MAE 552 Heuristic Optimization Instructor: John Eddy Lecture #12 2/18/02 Intro to Evolutionary Algorithms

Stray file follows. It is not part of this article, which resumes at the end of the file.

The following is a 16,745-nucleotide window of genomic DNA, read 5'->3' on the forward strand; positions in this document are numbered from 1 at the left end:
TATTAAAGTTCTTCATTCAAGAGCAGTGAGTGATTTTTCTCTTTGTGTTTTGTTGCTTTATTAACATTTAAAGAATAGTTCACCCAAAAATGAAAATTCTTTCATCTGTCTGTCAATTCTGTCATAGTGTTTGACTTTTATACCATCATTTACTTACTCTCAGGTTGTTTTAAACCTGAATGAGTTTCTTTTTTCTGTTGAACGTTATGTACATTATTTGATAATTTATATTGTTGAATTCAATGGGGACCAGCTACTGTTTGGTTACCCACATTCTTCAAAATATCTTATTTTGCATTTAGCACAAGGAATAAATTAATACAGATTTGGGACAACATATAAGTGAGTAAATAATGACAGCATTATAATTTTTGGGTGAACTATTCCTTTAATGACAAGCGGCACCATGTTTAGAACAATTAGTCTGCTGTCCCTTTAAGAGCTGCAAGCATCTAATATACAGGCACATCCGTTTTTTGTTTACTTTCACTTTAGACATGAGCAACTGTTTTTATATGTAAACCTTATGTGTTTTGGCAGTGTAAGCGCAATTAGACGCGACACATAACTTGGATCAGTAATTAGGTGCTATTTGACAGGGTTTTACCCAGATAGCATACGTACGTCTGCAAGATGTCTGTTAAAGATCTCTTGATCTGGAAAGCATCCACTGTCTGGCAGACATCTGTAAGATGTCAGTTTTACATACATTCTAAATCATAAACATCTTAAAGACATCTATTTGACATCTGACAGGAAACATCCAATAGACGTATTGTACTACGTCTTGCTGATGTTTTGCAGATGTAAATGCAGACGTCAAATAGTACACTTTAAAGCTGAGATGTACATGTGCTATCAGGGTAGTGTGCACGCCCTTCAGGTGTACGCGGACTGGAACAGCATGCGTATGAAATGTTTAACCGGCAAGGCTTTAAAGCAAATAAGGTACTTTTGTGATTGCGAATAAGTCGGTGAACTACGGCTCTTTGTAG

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<ul><li> Slide 1 </li> <li> MAE 552 Heuristic Optimization Instructor: John Eddy Lecture #12 2/18/02 Intro to Evolutionary Algorithms </li> <li> Slide 2 </li> <li> So Far: Up until now, all the algorithms discussed operated on a single current design. Simulated Annealing randomized perturbations of a single point. Greedy Algorithms maximized local improvement. </li> <li> Slide 3 </li> <li> Now: Consider operating on and maintaining an entire population of points simultaneously. So what? It would be easier to just run my single point algorithm many times or maybe on multiple processors to save wall clock time. </li> <li> Slide 4 </li> <li> Advantage We can now simulate the processes of natural selection and competition within our population. We can have our candidate designs fight for places in the population of future generations (iterations). </li> <li> Slide 5 </li> <li> Evolutionary Algorithms Date back to the 1950s. Many researchers independently developed different versions. Examples are: Genetic Algorithms, Evolution Strategies, Evolutionary Programming. </li> <li> Slide 6 </li> <li> Basic Terminology Most of the terminology is borrowed from Biology Phenotype: the "outward, physical manifestation" of an organism. The physical parts, the sum of the atoms, molecules, macromolecules, cells, structures, metabolism, energy utilization, tissues, organs, reflexes and behaviors; anything that is part of the observable structure, function or behavior of a living organism. Genotype: This is the "internally coded, heritable information" carried by all living organisms. This stored information is used as a "blueprint" or set of instructions for building and maintaining a living creature. </li> <li> Slide 7 </li> <li> Basic Terminology Gene: The fundamental physical and functional unit of heredity. A gene is an ordered sequence of nucleotides located in a particular position on a particular chromosome that encodes a specific functional product. Chromosome: The self-replicating genetic structures of cells each containing the entire genome of an organism. </li> <li> Slide 8 </li> <li> Basic Terminology Alleles: Alternative forms of a genetic locus. Crossing Over: The breaking during meiosis of one maternal and one paternal chromosome, the exchange of corresponding sections of DNA, and the rejoining of the chromosomes. This process can result in an exchange of alleles between chromosomes. Mutation: A heritable change in the genetic makeup of an organism </li> <li> Slide 9 </li> <li> Important Note We are not constrained by any of the rules of biological systems. For example, we can have as many parents as we wish contribute to the makeup of our offspring, we can have members that live forever (dont age). What is important to note here is that we are using nature as a model for our mathematical algorithms. </li> <li> Slide 10 </li> <li> 5 Basic Components An encoded representation of solutions to the problem. Ex. binary encoding, real number encoding, integer encoding, data structure encoding. A means of generating an initial population. Ex. random initialization, patterned initialization. A means of evaluating design fitness. Need a consistent means of determining which designs are better than others. Operators for producing and selecting new designs. Ex. selection, crossover, mutation. Values for the parameters of the algorithm. Ex. How much crossover and mutation, how big is population. </li> <li> Slide 11 </li> <li> General Approach General equation describing most evolutionary algorithms is: Where: x[t] is the population at time t v(*) is/are the variation operator(s) s(*) is the selection operator. </li> <li> Slide 12 </li> <li> 5 Basic Components An encoded representation of solutions to the problem. Ex. binary encoding, real number encoding, integer encoding, data structure encoding. A means of generating an initial population. Ex. random initialization, patterned initialization. A means of evaluating design fitness. Need a consistent means of determining which designs are better than others. Operators for producing and selecting new designs. Ex. selection, crossover, mutation. Values for the parameters of the algorithm. Ex. How much crossover and mutation, how big is population. </li> <li> Slide 13 </li> <li> Encoding Vectors of integers. Useful for TSP, Integer problems. 3 1 5 4 2 8 6 7 TSP: Possible Trips: [ 1 8 6 5 2 3 4 7 ] [ 8 2 5 6 3 1 7 4 ] [ 2 4 6 3 7 5 1 8 ] (where return home is implied). </li> <li> Slide 14 </li> <li> Encoding Vectors of real numbers. Useful for continuous problems. Min: f(x) = x[1] 2 + x[2] x[3] 3 50 s.t. g(x) 0 h(x) = 0 x l x x u Possible Design Configurations: [ 13.65, -1.25, 30.98 ] [ 0.67, 14.81, 67.15 ] [ 53.74, 12.54, -21.32 ] </li> <li> Slide 15 </li> <li> Encoding Vectors of binary bits. Useful for packing and shipping problems. 4 1 2 3 Whats in the bag: [ 0 1 1 0 ] [ 1 0 1 0 ] [ 1 1 1 1 ] </li> <li> Slide 16 </li> <li> Encoding Combination of the previous types. Useful for variable length lists. (perhaps a list of continuous numbers where an integer indicates the size of the list). y t What do we do: form:[ N, a 0, a 1, a 2, a N ] Possible Solutions: [ 3, 2.65, 4.25, 3.14 ] [ 2, 5.32, 2.81 ] [ 4, 3.21, 4.25, 9.65, 7.28 ] Example: </li> <li> Slide 17 </li> <li> Encoding Symbolic expressions Useful for mapping problems (control problems etc. typically requires a parser. Data structure is typically a tree.) Combine: *, +, -, /, % (mod), sin, cos, tan, etc. With: Possible Solutions: </li> <li> Slide 18 </li> <li> Encoding Common Method It is common to use binary encoding for problems involving integer, real, and binary type variables. Previously we saw that vectors of bits may be useful for problems involving binary state variables (T, F) (like is item 1 in the bag?) </li> <li> Slide 19 </li> <li> Common Method How in a minute, first why? Primarily because of flexibility (handles many types of variables) and because we can take advantage of the way that computers work. Also, this method of encoding lends itself to a number of common variation operators as we will see. </li> <li> Slide 20 </li> <li> Common Method A note on flexibility: Flexibility usually comes at the expense of optimality. In our case, this method may not work best for many of the problems we do, but it should work fairly well for many of them. Specialization on a problem by problem basis will usually improve performance. </li> <li> Slide 21 </li> <li> Binary Encoding: How? Each of our design variable values may be represented as vector of 1s and 0s. For example: BinaryDecimal 00000000 0 00101101 45 11111111 255 1101.11 13.75 </li> <li> Slide 22 </li> <li> Binary Encoding: How? Therefore, since our design is defined by the collection of its variables, the design can be written as a long string of bits. Example: For a design [ 4, 6, 2 ] We can equivalently write [ 0100, 0110, 0010 ] </li> <li> Slide 23 </li> <li> Binary Encoding Back to why. We will not likely be doing this by hand. We will probably us a computer. All numbers in a computer are represented as a string of bits ( 1s and 0s). We can take advantage of this. </li> <li> Slide 24 </li> <li> Binary Encoding Because of this, it is not necessary to explicitly create vectors of bits to represent our design variables. Advantages (assuming we decided on BE): Memory efficient 32 bit integer value requires 4 bytes instead of what would be a minimum of 32 bytes otherwise. </li> <li> Slide 25 </li> <li> Binary Encoding Advantages (vs. explicit vectors of bits): Code simplification No explicit conversion from binary to decimal is necessary for use of the design variables. Most languages support operation directly on the bits of integers. </li> <li> Slide 26 </li> <li> Binary Encoding Disadvantages: Most bitwise operators only work on integral types and probably most of our variables are real. Solution: Specify a precision with which to keep each design variable and convert to a long integer before any bit manipulation. </li> <li> Slide 27 </li> <li> Binary Encoding Example of conversion using precision. Given X 1 = 12.6345 - desired precision = 3 X 1-int = (int)[(12.6345)(10 3 )] = 12634 To improve accuracy, perhaps round X 1 prior to conversion. To get back the original, simply divide X 1-int by 10 3. </li> <li> Slide 28 </li> <li> Binary Encoding In general: X i-int = X i * 10 (prec) (truncated). X i = X i-int / 10 (prec) </li> <li> Slide 29 </li> <li> 5 Basic Components An encoded representation of solutions to the problem. Ex. binary encoding, real number encoding, integer encoding, data structure encoding. A means of generating an initial population. Ex. random initialization, patterned initialization. A means of evaluating design fitness. Need a consistent means of determining which designs are better than others. Operators for producing and selecting new designs. Ex. selection, crossover, mutation. Values for the parameters of the algorithm. Ex. How much crossover and mutation, how big is population. </li> <li> Slide 30 </li> <li> Initial Population Quite simply, the population must be initialized in any way you wish. Some Possibilities: x2x2 x1x1 x1x1 x2x2 RandomPatterned </li> <li> Slide 31 </li> <li> 5 Basic Components An encoded representation of solutions to the problem. Ex. binary encoding, real number encoding, integer encoding, data structure encoding. A means of generating an initial population. Ex. random initialization, patterned initialization. A means of evaluating design fitness. Need a consistent means of determining which designs are better than others. Operators for producing and selecting new designs. Ex. selection, crossover, mutation. Values for the parameters of the algorithm. Ex. How much crossover and mutation, how big is population. </li> <li> Slide 32 </li> <li> Fitness Evaluation It is necessary to provide a consistent means of evaluating the fitness of a design. A B C implies A C (those who have studied utility theory and preference ranking know that this does not always hold) </li> <li> Slide 33 </li> <li> Fitness Evaluation The closer to optimal a point is, the better its fitness should be (provides direction). Consider the case of functions of binary bits x i = {0, 1} What will be the result of these two functions (what is the difference)? Maximize: </li> <li> Slide 34 </li> <li> Fitness Evaluation How can we avoid this Problem? In this particular case, perhaps we can make our fitness value a count of the number of DVs with a value of 1. This is a very problem specific question and will usually require knowledge about the problem. </li> <li> Slide 35 </li> <li> Fitness Evaluation Important concept is that fitness is not limited to the objective function value and commonly is not. Creative measures of fitness can greatly improve the performance of the algorithm and may have a strong dependency on the choice of encoding and use of operators. </li> <li> Slide 36 </li> <li> 5 Basic Components An encoded representation of solutions to the problem. Ex. binary encoding, real number encoding, integer encoding, data structure encoding. A means of generating an initial population. Ex. random initialization, patterned initialization. A means of evaluating design fitness. Need a consistent means of determining which designs are better than others. Operators for producing and selecting new designs. Ex. selection, crossover, mutation. Values for the parameters of the algorithm. Ex. How much crossover and mutation, how big is population. </li> <li> Slide 37 </li> <li> Variation Operators The variation operators provide means of generating new designs. They should be set up to leverage information discovered in previous design evaluations. </li> <li> Slide 38 </li> <li> Variation Operators Choice of variation operators is tightly coupled with choice of encoding (as we will see as we progress). Problems are most efficiently solved when the proper operators are chosen and tailored to the problem at hand. </li> <li> Slide 39 </li> <li> Variation Operators - Crossover Crossover is the inclusion of or combination of genetic material from one or more designs to create new designs. (recall biological definition). Appropriate choice of a crossover strategy is highly dependent on choice of encoding and evaluation function. </li> <li> Slide 40 </li> <li> Crossover on Vectors of Integers Consider a plain integer problem (not TSP) and two possible designs: -Could probabilistically choose values from the vectors: X 1 = [ 10, 15, 9, 7, 19 ] X 2 = [ 17, 2, 14, 31, 3 ] C 1 = [ 10, 2, 14, 7, 19 ] C 2 = [ 17, 15, 9, 31, 3 ] -Could choose 1 or more random crossover point(s): X 1 = [ 10, 15, 9, 7, 19 ] X 2 = [ 17, 2, 14, 31, 3 ] C 1 = [ 10, 15, 14, 31, 3 ] C 2 = [ 17, 2, 9, 7, 19 ] -Could increment or decrement each according to a Gaussian dist. with mean of zero and std dev. would then be a measure of the probability of large changes. </li> <li> Slide 41 </li> <li> Crossover on Vectors of Reals Could use same strategies listed for ints. Another approach is to use arithmetic crossover (taken from convex set theory). Basic Equations: C 1 = 1 X 1 + 2 X 2 C 2 = 1 X 2 + 2 X 1 This is a weighted average approach: Convex Combination: 1 + 2 = 1 and 1, 2 &gt; 0 Affine Combination: 1 + 2 = 1 Linear Combination: 1, 2 E n Note: there are many other approaches you can read about. </li> <li> Slide 42 </li> <li> Crossover on Vectors of Bits First Define Hamming Distance: Given 2 expressions, the Hamming distance is the number of characters that must be changed to make the expressions equivalent. So D H for 01101 and 10100 is 3 and D H for 01111 and 10000 is 5 We will consider this later. </li> <li> Slide 43 </li> <li> Crossover on Vectors of Bits Could use 1 st two strategies for ints. (3 rd strategy would not make sense). Could iterate through vector and according to a given probability, change the bits. </li> <li> Slide 44 </li> <li> Good Crossover for BE BE lends itself well to Parameterized Crossover (we have already seen a parameterized approach) Because each variable (parameter) is in itself a string of bits, we can operate on each variable separately. </li> <li> Slide 45 </li> <li> Good Crossover for BE Example Single Point Parameterized: Given two designs [ 0100, 0110, 0010 ]= [ 4, 6, 2 ] [ 1010, 0111, 1111 ]= [ 9, 7, 15 ] </li> <li> Slide 46 </li> <li> Good Crossover for BE Example Single Point Parameterized: Choose a crossover point for each variable [ 0 100, 01 10, 001 0 ]= [ 4, 6, 2 ] [ 1 010, 01 11, 111 1 ]= [ 9, 7, 15 ] Then perform crossover as before. </li> <li> Slide 47 </li> <li> Good Crossover for BE Example Single Point Parameterized: Results for this case: [ 0 100, 01 10, 001 0 ]= [ 4, 6, 2 ] [ 1 010, 01 11, 111 1 ]= [ 9, 7, 15 ] [ 0 010, 01 11, 001 1]= [ 2, 7, 3 ] [ 1 100, 01 10, 111 0]= [ 12, 6, 14 ] Notice that one child tends to be like one parent and the other tends to be like the other parent. Prnts Cldrn </li> <li> Slide 48 </li> <li> Crossover on Combinations A few of the strat...</li></ul>